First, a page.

This post will be a short guide through all steps without HCI Setup.
After you have deployed your HCI Cluster successfully you will have your cluster resources within the azure portal. Once you click on that cluster you will find the following overview.
As you can see as well all prerequisites are met. These prerequisites are:
Now you can click on “DEPLOY” to start a custom deployment:
most of the informations are clear, but these 3 were a bit tricky for me 😉
The location you will find within your Azure ARC resources. (Azure Portal > Azure Arc > Custom Location > Properties > ID
To finde the Image id it is required to add at least one image to azure stack.
You have three options to add an image:
The easiest way to get started is to add an azure marketplace image. I have already added “Windows 11” and “Windows Server” to my list. After adding an image go to azure portal > azure stack hci > vm image > “windows11” now copy the url from your browser – that must look like this:
My first deployments failed and I wasn’t sure why. After I checked the deployments within my resource group and checked my inputs to the last failed one
I found that my VM tries to get access to the following URL. That was blocked so I copied that script and created my own https url as a workarround.
To change that URL only “redeploy” of one of the last deployments gives you the option to change that URL
After that deployment I had my VM up and running on my azure stack hci. It was domain joined but the avd agent was mising. I installed that avd agent manually. Now I was able to see that host within the azure portal.
Because I used that host already with my test account I already had a local profile. Within my first test it was not working, but with allowing FSLogix to delete lcoal profile than I was able to login and my profile container was created.
To be honest I had some trouble to get this working. Maybe it was one of my reboot to solve this 😉
Since some time it is possible to join a Windows VM to Azure AD directly. Now this is also possible with Azure Virtual Desktop.
This Blogpost will show all my steps until I am possible to login to my Windows 10 System.
First of all we need some basic informations such as pool name.
next to the basics we need to define: VM Size, VM Availability, Image type and the number of VMs.
addition to that we can use an existing network or we are able to create a new one.
After these Settings we need to define which domain we want to join. Her we can now choose between Active Directory and Azure Active Directory.
I have chosen AzureAD.
During the host pool creation it is possible to create a assignment to a workspace. I have created tech-guy-workspace as a new one.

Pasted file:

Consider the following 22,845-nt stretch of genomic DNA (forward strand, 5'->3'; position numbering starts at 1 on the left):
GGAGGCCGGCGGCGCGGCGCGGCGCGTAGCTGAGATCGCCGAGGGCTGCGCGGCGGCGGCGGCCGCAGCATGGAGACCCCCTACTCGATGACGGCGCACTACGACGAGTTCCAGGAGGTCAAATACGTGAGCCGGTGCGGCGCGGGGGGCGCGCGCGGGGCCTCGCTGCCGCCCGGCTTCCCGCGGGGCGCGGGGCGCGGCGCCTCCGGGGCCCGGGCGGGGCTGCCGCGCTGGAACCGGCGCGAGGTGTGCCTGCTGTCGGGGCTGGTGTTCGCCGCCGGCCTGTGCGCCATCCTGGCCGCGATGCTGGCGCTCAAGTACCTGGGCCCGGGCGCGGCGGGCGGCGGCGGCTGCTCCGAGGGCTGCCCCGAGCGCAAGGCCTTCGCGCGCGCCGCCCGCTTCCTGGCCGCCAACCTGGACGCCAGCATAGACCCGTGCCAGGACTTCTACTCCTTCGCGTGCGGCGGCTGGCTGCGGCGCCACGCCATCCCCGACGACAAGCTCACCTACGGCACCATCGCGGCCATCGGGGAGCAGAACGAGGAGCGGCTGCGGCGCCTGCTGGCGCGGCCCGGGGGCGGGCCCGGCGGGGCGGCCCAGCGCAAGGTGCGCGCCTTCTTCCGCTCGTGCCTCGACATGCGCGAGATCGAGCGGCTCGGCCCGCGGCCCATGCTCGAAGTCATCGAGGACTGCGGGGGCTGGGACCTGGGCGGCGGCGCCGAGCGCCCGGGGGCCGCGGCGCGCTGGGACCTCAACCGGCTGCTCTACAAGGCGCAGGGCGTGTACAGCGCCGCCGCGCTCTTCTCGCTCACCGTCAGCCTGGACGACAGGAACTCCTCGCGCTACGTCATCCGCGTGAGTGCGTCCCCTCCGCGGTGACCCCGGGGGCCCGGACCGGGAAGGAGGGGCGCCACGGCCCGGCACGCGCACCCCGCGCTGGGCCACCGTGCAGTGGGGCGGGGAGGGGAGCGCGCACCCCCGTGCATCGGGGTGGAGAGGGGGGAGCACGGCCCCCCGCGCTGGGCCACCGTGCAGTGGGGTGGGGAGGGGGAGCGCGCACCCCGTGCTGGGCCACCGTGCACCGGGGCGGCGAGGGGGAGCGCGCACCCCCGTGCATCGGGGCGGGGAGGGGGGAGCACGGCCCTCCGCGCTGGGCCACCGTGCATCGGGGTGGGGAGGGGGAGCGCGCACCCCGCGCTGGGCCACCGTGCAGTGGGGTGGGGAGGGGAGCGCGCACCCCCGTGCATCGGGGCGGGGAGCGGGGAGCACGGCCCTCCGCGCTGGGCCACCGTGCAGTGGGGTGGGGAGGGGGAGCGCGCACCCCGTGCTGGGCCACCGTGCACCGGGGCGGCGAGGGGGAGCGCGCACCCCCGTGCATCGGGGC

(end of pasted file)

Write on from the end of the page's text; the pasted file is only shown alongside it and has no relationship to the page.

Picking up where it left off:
Roles and Permissions
With AzureAD joined devices we need to create a role assignment and a app group assignment. With each host pool one default app group will be created. In my test lab it is called “tech-guys-personal-pool-DAG”.
within this app group we are able to assign users
2nd task is to assign rbac role to at least the virtual machine to that we want to login. I prefer to assign that role to my resource group that I have that assignment for all future host as well.
there are 2 roles we need to consider about.
As it says the first role is useful when you want to login and want to have admin privileges on that machine. second group is only for your users that they are able to login without admin permission. In my lab I assigned my test user to “virtual machine user login” and my cloud only user “virtual machine administrator login” role.
To access host pool VMs, your local computer must be:
Azure AD-joined or hybrid Azure AD-joined to the same Azure AD tenant as the session host.
Running Windows 10 version 2004 or later, and also Azure AD-registered to the same Azure AD tenant as the session host.
Host pool access uses the Public Key User to User (PKU2U) protocol for authentication. To sign in to the VM, the session host and the local computer must have the PKU2U protocol enabled. For Windows 10 version 2004 or later machines, if the PKU2U protocol is disabled, enable it in the Windows registry as follows:
Navigate to HKLM\SYSTEM\CurrentControlSet\Control\Lsa\pku2u.
Set AllowOnlineID to 1
and here we go.
If you need to use an other client rather than the windows one, than you need enable the RDSTLS protocol. Just add a new custom RDP Property to the host pool, targetisaadjoined:i:1. Azure Virtual Desktop then uses this protocol instead of PKU2U.